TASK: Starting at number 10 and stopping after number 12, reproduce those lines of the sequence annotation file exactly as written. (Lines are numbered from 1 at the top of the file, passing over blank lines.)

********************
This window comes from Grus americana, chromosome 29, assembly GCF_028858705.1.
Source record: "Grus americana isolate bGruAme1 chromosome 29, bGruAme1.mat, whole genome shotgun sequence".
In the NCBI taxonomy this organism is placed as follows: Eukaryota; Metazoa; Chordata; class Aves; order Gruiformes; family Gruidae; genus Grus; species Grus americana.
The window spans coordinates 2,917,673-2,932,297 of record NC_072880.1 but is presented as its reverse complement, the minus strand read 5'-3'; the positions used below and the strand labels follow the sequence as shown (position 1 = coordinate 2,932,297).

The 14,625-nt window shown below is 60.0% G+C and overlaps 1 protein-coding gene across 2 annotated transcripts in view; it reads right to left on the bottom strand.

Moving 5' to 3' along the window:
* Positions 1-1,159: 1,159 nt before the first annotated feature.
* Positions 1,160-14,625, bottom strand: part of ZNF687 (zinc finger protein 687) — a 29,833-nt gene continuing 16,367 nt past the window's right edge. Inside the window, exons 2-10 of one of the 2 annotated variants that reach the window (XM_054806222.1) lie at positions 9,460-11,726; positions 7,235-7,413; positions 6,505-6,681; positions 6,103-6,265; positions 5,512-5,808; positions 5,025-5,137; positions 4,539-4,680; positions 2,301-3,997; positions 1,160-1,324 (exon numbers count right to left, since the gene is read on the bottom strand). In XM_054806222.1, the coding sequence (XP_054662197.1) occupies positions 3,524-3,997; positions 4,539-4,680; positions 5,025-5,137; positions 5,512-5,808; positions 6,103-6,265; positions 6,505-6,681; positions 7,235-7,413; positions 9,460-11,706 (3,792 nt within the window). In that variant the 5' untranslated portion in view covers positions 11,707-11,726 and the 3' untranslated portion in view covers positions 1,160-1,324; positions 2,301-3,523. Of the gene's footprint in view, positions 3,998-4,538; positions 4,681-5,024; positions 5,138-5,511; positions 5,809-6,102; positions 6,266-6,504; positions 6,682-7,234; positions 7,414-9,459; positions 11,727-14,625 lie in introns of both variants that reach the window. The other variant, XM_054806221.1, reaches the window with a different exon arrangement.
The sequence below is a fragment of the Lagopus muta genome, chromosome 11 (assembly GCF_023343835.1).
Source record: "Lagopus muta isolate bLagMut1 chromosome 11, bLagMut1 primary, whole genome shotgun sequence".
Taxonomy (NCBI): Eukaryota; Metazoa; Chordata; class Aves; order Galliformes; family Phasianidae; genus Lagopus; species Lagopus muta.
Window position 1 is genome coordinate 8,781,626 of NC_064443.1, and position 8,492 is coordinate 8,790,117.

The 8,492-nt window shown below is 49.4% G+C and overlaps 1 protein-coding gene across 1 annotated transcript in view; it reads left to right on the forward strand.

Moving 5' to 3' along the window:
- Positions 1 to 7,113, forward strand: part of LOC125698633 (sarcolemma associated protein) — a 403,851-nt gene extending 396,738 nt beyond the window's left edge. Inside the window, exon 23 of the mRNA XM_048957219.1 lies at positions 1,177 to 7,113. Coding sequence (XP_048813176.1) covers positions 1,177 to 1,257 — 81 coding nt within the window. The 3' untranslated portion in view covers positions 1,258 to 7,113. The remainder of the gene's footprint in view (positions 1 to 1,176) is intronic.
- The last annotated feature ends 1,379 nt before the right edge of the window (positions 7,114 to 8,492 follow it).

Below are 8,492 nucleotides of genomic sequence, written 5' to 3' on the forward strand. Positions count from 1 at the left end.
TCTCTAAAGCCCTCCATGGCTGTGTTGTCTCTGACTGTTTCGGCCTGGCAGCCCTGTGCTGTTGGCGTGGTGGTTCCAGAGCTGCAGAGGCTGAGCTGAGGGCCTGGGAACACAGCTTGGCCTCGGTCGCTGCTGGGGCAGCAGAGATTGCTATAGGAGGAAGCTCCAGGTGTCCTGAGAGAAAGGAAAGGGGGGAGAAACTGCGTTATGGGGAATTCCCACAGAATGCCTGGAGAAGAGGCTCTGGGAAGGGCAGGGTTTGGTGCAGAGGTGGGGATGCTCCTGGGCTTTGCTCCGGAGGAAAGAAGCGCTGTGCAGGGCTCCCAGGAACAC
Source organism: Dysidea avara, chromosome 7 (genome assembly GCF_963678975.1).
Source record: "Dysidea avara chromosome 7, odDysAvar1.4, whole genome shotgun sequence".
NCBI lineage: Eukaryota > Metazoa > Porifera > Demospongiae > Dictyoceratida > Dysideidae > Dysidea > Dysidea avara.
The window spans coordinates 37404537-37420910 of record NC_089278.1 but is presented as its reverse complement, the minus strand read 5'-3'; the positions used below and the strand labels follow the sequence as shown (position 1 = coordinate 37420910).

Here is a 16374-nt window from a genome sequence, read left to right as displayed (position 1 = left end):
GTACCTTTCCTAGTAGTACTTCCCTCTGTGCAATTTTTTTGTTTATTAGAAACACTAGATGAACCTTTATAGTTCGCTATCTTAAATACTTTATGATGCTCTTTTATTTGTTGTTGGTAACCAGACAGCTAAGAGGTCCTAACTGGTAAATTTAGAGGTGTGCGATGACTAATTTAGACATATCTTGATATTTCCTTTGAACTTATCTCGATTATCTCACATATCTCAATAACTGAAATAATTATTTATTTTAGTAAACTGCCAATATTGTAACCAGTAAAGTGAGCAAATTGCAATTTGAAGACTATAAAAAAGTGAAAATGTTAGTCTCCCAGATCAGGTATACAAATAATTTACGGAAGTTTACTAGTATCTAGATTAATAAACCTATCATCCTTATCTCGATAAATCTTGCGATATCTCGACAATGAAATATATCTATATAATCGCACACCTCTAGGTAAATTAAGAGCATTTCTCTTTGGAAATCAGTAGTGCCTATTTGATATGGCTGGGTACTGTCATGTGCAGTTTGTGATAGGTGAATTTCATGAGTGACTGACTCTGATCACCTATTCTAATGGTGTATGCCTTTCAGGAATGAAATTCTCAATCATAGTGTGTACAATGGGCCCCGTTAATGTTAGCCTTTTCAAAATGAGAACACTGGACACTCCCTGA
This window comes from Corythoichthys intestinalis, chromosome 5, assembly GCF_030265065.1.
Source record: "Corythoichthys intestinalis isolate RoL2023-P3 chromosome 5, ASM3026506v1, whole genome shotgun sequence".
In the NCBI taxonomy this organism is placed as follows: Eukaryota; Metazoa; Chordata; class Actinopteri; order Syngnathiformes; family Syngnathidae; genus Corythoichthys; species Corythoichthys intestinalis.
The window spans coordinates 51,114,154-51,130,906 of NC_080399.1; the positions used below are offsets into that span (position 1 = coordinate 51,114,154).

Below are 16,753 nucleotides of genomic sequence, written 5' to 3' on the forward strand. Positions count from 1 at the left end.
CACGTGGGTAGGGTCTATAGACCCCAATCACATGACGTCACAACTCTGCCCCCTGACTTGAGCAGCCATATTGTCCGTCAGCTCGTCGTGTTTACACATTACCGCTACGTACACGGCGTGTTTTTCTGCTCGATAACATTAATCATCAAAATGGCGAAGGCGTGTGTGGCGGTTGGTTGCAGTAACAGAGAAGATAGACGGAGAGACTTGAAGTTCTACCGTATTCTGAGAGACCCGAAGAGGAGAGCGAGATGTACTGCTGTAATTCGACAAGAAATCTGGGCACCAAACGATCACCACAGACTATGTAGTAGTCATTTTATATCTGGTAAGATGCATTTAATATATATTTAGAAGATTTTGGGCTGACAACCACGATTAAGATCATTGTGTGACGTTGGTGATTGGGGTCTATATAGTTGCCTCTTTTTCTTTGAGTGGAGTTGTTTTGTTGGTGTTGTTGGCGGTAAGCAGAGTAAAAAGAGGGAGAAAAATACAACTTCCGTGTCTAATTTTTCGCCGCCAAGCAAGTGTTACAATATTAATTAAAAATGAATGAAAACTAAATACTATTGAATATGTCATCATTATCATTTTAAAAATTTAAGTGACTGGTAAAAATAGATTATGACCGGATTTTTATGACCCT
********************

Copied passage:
Source record: "Lagopus muta isolate bLagMut1 chromosome 11, bLagMut1 primary, whole genome shotgun sequence".
Taxonomy (NCBI): Eukaryota; Metazoa; Chordata; class Aves; order Galliformes; family Phasianidae; genus Lagopus; species Lagopus muta.
Window position 1 is genome coordinate 8,781,626 of NC_064443.1, and position 8,492 is coordinate 8,790,117.